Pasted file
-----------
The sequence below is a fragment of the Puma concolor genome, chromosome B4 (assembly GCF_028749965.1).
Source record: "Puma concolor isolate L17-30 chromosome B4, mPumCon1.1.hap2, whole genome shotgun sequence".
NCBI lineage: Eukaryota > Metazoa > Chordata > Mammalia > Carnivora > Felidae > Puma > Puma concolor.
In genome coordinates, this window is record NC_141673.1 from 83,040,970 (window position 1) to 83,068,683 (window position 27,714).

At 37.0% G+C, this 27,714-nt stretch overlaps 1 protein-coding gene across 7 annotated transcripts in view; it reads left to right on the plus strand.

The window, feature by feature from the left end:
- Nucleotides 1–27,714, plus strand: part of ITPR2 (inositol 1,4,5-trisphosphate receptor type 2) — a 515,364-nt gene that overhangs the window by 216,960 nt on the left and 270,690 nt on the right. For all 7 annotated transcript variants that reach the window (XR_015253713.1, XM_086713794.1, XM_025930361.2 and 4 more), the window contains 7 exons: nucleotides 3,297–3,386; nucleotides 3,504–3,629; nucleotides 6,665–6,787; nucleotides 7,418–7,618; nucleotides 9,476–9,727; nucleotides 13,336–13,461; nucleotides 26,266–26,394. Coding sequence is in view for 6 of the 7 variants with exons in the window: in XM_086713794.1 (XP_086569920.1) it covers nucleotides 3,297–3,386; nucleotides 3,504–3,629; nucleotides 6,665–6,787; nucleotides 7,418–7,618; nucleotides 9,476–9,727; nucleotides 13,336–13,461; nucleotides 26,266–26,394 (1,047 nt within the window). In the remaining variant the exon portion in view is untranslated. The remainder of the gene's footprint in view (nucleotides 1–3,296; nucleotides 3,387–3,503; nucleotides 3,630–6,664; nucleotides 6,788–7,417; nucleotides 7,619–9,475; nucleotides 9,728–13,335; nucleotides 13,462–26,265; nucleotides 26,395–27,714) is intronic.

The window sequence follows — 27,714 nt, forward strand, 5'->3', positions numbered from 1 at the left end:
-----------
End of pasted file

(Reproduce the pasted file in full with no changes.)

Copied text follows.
The sequence below is a fragment of the Puma concolor genome, chromosome B4 (assembly GCF_028749965.1).
Source record: "Puma concolor isolate L17-30 chromosome B4, mPumCon1.1.hap2, whole genome shotgun sequence".
NCBI lineage: Eukaryota > Metazoa > Chordata > Mammalia > Carnivora > Felidae > Puma > Puma concolor.
In genome coordinates, this window is record NC_141673.1 from 83,040,970 (window position 1) to 83,068,683 (window position 27,714).

At 37.0% G+C, this 27,714-nt stretch overlaps 1 protein-coding gene across 7 annotated transcripts in view; it reads left to right on the plus strand.

The window, feature by feature from the left end:
- Nucleotides 1–27,714, plus strand: part of ITPR2 (inositol 1,4,5-trisphosphate receptor type 2) — a 515,364-nt gene that overhangs the window by 216,960 nt on the left and 270,690 nt on the right. For all 7 annotated transcript variants that reach the window (XR_015253713.1, XM_086713794.1, XM_025930361.2 and 4 more), the window contains 7 exons: nucleotides 3,297–3,386; nucleotides 3,504–3,629; nucleotides 6,665–6,787; nucleotides 7,418–7,618; nucleotides 9,476–9,727; nucleotides 13,336–13,461; nucleotides 26,266–26,394. Coding sequence is in view for 6 of the 7 variants with exons in the window: in XM_086713794.1 (XP_086569920.1) it covers nucleotides 3,297–3,386; nucleotides 3,504–3,629; nucleotides 6,665–6,787; nucleotides 7,418–7,618; nucleotides 9,476–9,727; nucleotides 13,336–13,461; nucleotides 26,266–26,394 (1,047 nt within the window). In the remaining variant the exon portion in view is untranslated. The remainder of the gene's footprint in view (nucleotides 1–3,296; nucleotides 3,387–3,503; nucleotides 3,630–6,664; nucleotides 6,788–7,417; nucleotides 7,619–9,475; nucleotides 9,728–13,335; nucleotides 13,462–26,265; nucleotides 26,395–27,714) is intronic.

The window sequence follows — 27,714 nt, forward strand, 5'->3', positions numbered from 1 at the left end: